Let’s support our athletes

Written by: Jaylin Hardin | Sports Editor

A recent study done by Harvard found that collegiate student-athletes spend up to 25 hours or more a week on their sport — this includes practices, workouts, travel, film sessions and games or competitions. Add in the hours they put in for classes, homework and jobs, and it’s easy to see how much harder a student-athlete would have to work to maintain this.

Sophie Franklin, a senior in Western’s softball program, starts her day at six in the morning and has a combination of weight training, work, class and practice, all of which vary in time and intensity day by day.

Franklin described her mixed experiences with non-athletes on campus. One moment that stuck out to her was the time a group project was done and submitted without her and her group had emailed the professor saying she wasn’t available when she had sent them her schedule and times she was free. “It was very disheartening that the individuals in my group excluded me and I never really got a clear answer on why,” Franklin said. 

Out of 16 answers provided by Franklin’s teammates, 14 of them said they had more positive interactions with staff and students on campus.

Daniel Meade, a freshman thrower for track and field, reported similar positive experiences, but added a feeling of lack of support from the student body.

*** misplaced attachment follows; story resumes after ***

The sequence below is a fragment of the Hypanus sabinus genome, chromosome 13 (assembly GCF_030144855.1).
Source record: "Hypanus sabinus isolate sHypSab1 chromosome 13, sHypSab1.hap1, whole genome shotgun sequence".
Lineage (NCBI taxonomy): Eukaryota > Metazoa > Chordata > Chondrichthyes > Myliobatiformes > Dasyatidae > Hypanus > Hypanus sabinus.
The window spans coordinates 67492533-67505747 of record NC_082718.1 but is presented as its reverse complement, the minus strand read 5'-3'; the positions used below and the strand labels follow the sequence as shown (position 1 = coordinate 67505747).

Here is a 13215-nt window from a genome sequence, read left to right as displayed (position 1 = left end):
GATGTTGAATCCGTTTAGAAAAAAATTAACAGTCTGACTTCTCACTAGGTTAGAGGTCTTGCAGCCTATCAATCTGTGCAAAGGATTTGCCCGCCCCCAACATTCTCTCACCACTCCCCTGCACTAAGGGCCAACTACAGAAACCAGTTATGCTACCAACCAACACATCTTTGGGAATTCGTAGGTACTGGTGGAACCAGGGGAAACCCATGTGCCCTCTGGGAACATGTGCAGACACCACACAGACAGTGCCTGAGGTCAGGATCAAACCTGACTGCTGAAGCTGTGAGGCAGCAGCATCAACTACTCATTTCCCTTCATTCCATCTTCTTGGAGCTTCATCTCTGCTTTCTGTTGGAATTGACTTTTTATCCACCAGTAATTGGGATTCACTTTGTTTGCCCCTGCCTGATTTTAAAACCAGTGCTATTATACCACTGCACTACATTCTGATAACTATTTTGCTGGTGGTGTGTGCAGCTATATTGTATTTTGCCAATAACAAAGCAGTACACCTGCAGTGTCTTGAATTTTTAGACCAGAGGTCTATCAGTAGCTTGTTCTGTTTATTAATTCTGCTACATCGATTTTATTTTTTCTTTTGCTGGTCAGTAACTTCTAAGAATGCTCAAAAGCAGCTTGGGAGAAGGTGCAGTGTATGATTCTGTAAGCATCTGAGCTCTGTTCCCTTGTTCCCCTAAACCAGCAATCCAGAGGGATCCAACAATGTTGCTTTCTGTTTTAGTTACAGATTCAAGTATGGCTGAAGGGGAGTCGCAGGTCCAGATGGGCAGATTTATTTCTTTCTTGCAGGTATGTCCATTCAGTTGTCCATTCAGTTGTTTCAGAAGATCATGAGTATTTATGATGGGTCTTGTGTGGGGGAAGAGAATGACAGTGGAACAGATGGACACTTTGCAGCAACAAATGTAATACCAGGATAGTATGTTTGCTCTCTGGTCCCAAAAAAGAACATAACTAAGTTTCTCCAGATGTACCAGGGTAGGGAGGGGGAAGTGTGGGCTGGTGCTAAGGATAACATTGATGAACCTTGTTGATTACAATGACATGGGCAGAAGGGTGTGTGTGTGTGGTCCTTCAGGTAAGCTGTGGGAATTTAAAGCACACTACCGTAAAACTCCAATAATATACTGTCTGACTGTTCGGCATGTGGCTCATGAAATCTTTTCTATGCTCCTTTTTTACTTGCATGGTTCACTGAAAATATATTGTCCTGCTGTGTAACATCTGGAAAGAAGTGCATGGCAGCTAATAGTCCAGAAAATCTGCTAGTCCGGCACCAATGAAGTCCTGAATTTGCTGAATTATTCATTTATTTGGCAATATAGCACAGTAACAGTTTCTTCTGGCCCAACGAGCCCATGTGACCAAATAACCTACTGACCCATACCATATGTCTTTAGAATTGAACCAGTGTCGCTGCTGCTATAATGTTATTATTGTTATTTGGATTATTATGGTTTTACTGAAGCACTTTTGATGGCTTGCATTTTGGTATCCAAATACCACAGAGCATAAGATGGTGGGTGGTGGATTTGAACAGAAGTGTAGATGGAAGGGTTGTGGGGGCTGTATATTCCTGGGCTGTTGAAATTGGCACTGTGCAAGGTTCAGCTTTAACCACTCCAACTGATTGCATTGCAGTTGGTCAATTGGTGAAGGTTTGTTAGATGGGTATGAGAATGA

“I feel like track and field has very little support behind it. It was like that in high school, it’s not a very popular sport,” Meade said. “But it’s really sad when other teams that are not as successful get more popularity when we are extremely good at our sport.” 

Franklin lamented a similar lack of support from the student body.

A common complaint among the student body is that the “vibes” are not the same as the environment of Division One schools; however, it is the students that create that environment. Commonly, students dress to a theme, cheer and sing along with the cheerleaders and interact with the other fans in the stands. A large portion of the fun in the environment comes from the student and fan engagement. Western, however, does not create this environment at games; something that should be pushed for. 

 Western’s athletes work incredibly hard, often with only a month or two off before they return to practices and competition. They play through all kinds of weather and travel hundreds of miles in short periods while maintaining the academic standards that are required of them. As a student body, we should be supporting them much more than they currently receive.

“With softball, we try to do t-shirt giveaways at home games for home runs, strikeouts and general giveaways,” Franklin said. “Plus, we have fun music, great cheers and grand enthusiasm and love for our sport. I would love to see more students come and support us. Trust me, it’ll be worth attending!”

Contact the author at howlsports@wou.edu